Layla Danielian dances ballet for 11 years and counting


Photo by Jennifer Hausdorfer

Freshman Layla Danielian performs as Marzipan in the Metropolitan Ballet Theater’s Nutcracker.

It is often overlooked just how demanding ballet is, but it requires a lifetime of painful training starting from a young age, with dancers having to train for years before they can even wear pointe shoes for the first time. Freshman Layla Danielian has danced ballet for 11 years since she started at the age of three.

Danielian dances for the Metropolitan Ballet Theater, performing in ballets such as The Nutcracker and Sleeping Beauty. For this year’s spring performance, she danced as Carrabosse, the villainess in Sleeping Beauty. “My favorite performance was the first spring show I ever did, which was Alice in Wonderland. I was really little and my role was a lobster, but it holds a special place in my heart,” Danielian said.

World Languages teacher and ballet enthusiast Christine Maass has watched Danielian perform in both The Nutcracker and in Sleeping Beauty. “I was amazed. I was very surprised at the level of the dancers. The older dancers, like Layla, were professional-grade,” Maass said. “It was sheer joy to see them perform.”

Danielian started her ballet journey at Ballet Petite in Bethesda. “It was unexpected because I had really bad balance and my mom is very sporty and into basketball and soccer, so she never just put me into a ballet class,” she said. “I asked her myself to do ballet when I was three and I just kept doing it.”

Danielian attends ballet class six days a week, often doing more than one class per day. “On Tuesdays, for example, I have class from 3:15 to 8:45,” she said. “I also do summer intensives. This year, I’ll be going to the Washington Ballet for five weeks.”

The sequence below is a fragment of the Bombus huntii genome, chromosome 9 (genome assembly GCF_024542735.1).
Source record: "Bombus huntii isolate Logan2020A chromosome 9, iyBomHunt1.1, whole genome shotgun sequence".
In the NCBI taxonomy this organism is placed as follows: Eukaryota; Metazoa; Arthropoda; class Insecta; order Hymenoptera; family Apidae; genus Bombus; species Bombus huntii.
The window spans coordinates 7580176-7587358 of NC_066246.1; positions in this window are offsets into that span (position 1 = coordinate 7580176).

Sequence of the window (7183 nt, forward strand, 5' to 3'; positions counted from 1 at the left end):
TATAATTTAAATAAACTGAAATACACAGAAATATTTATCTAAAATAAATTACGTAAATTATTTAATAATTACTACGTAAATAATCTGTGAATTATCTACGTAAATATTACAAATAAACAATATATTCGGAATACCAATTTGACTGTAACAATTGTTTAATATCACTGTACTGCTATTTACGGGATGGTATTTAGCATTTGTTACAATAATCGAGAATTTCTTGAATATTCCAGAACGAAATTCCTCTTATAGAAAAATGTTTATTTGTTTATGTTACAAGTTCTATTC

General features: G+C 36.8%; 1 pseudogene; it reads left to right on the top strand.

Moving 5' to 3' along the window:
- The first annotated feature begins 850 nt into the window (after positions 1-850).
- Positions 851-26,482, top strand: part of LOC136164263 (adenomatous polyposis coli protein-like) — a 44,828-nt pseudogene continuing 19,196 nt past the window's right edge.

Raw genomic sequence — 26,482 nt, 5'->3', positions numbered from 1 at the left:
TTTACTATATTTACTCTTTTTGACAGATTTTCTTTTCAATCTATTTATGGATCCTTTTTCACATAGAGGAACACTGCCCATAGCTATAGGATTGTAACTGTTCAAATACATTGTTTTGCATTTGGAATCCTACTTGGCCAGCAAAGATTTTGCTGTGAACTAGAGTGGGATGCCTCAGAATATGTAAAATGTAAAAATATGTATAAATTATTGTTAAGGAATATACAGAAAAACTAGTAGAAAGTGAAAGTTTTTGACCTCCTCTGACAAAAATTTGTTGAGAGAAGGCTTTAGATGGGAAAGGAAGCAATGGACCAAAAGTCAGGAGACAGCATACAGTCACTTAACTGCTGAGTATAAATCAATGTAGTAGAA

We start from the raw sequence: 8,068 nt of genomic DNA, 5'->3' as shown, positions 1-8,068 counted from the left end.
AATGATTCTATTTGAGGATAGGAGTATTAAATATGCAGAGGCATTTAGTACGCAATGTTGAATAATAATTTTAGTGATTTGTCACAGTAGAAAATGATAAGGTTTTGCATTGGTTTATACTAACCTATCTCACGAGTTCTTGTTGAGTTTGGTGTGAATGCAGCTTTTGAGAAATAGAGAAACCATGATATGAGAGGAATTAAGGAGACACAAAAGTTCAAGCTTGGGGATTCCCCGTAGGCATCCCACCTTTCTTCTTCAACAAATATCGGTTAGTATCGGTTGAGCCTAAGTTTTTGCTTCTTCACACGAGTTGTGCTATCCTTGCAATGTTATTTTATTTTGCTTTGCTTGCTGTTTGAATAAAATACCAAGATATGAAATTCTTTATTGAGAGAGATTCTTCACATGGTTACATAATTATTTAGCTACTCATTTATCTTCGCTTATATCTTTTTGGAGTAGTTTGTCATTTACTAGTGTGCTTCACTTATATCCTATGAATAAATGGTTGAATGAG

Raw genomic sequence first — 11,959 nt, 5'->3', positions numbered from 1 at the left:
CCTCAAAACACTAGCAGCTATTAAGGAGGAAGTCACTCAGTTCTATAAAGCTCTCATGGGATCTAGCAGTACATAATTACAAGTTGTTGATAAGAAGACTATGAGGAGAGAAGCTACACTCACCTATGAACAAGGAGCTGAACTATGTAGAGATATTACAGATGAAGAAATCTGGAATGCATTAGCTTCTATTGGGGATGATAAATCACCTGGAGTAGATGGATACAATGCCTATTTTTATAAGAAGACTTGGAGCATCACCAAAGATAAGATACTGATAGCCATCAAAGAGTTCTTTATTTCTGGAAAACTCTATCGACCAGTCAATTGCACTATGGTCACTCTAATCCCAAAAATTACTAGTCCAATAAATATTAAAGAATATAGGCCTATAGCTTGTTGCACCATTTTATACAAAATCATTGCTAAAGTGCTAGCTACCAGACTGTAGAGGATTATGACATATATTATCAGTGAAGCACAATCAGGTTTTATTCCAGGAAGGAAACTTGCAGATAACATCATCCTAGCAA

With all the practice that ballet requires, it can be difficult to balance it with school. “Ballet takes up a lot of my time, so I usually try to get my homework done at school and study really far in advance for tests and quizzes,” freshman Madison Wan, another dancer from the Metropolitan Ballet Theater, said.

Teachers are impressed with Danielian’s academic work ethic. “I always expected Layla to come see me and ask if she could take a quiz or a test another day because she would have to leave early for ballet classes that would last until 10 p.m.. Even so, there’s no change in her academic performance and she doesn’t even look tired. It’s unbelievable,” Maass said.

Learning ballet is challenging and requires physical and mental exertion. “It’s definitely rigorous. Everyone thinks it’s so easy because it’s so beautiful, but it’s so much of a mind game to not compare yourself to other dancers and keep pushing yourself to do things that the human body is not really supposed to be able to do,” Danielian said.

Wan agrees. “There are a lot of standards placed upon you. When you’re in class, you’re expected to memorize a lot of steps and combinations. It’s really demanding, but you enjoy it so much and it lets you express yourself without speaking,” Wan said. “Ballet is my outlet of expression.”

Danielian does not plan to do ballet professionally after high school. “It’s a tough decision for a lot of people who have done ballet for so long, but it’s so hard to get into a company without connections,” she said. “I’m probably going to go to college, since that’s what my mom wants me to do, but I might minor in dance and get a degree in it.”